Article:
Challenges in the management of juvenile idiopathic arthritis with etanercept
Clare E Pain, Liza J McCann
Alder Hey Children’s NHS Foundation Trust, Eaton Road, Liverpool, UK
Abstract: Biologic agents have been designed with the help of immunological studies to target particular areas of the immune system which are thought to play a role in the pathogenesis of disease. Etanercept is a soluble anti-tumor necrosis factor alpha (TNF-α) agent licensed for the treatment of active poly-articular juvenile idiopathic arthritis (JIA) in children aged 4 to 17 years who have failed to respond to methotrexate alone, or who have been intolerant of methotrexate. The safety and efficacy of etanercept in this patient group has been established by one randomized controlled trial and several longitudinal studies. This, together with the fact that until recently etanercept was the only anti-TNF licensed in JIA, has made it the most common first choice biologic for many clinicians. However, there are still many unanswered questions about etanercept, including its efficacy and safety in different subtypes of JIA, in children under 4 years of age and in those with uveitis. There are still concerns about the long term safety of TNF antagonists in the pediatric age group and unanswered questions about increased risks of malignancy and infection. Although adult studies are useful to improve understanding of these risks, they are not a substitute for good quality pediatric research and follow-up studies. Adult trials often include greater numbers of patients. However, they evaluate a different population and drug behavior may vary in children due to differences in metabolism, growth and impact on a developing immune system. In addition, rheumatoid arthritis is a different disease than JIA. Clinicians need to carefully weigh up the risk benefit ratio of anti-TNF use in children with JIA and push for robust clinical trials to address the questions that remain unanswered. This article summarizes the evidence available for use of etanercept in children with JIA and highlights aspects of treatment in need of further research.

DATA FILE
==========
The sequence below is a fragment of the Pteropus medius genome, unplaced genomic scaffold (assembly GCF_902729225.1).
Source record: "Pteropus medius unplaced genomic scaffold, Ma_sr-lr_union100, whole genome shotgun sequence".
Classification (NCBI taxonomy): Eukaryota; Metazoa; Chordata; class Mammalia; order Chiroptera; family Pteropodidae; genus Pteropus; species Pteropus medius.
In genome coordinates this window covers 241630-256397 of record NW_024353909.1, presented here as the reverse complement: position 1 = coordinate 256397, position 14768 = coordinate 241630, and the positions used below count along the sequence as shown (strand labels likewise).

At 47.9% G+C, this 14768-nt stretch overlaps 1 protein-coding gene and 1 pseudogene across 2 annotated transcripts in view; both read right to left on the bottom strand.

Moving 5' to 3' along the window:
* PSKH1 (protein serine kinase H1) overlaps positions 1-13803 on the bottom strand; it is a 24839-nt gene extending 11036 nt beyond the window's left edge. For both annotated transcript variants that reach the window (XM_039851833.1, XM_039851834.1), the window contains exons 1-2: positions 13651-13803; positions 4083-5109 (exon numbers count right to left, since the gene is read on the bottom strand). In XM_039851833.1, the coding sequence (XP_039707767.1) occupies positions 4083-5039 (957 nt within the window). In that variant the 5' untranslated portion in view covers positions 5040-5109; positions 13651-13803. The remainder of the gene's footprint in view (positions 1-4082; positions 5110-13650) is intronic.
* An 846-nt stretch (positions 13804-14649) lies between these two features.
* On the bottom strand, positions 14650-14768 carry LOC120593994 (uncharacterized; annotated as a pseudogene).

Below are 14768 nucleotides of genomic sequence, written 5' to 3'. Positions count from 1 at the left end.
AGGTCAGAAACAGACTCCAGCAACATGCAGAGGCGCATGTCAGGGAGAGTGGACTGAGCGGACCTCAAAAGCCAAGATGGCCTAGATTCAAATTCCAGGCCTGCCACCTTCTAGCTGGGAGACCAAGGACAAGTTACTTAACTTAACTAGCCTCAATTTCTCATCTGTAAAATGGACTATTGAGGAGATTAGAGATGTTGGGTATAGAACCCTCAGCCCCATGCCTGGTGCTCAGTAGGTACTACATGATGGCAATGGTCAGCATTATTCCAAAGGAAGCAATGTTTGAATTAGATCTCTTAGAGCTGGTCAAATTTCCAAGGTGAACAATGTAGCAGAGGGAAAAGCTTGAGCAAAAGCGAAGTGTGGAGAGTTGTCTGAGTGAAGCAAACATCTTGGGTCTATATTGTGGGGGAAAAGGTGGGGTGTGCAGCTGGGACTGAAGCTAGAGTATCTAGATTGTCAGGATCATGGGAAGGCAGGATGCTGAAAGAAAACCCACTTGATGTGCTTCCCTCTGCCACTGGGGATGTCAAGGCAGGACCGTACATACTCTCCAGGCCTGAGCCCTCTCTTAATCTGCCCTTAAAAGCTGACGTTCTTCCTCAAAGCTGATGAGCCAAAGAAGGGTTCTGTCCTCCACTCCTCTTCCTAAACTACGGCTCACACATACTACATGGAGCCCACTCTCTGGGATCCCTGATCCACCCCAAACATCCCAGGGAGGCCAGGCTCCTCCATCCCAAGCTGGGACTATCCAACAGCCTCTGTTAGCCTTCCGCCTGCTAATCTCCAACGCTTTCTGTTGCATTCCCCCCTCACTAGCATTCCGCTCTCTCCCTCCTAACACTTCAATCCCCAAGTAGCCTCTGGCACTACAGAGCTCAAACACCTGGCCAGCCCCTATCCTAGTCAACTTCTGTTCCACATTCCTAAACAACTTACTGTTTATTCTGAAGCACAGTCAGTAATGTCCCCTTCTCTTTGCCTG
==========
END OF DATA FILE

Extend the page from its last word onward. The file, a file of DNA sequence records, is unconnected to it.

Keywords: juvenile idiopathic arthritis, biologic therapy, etanercept
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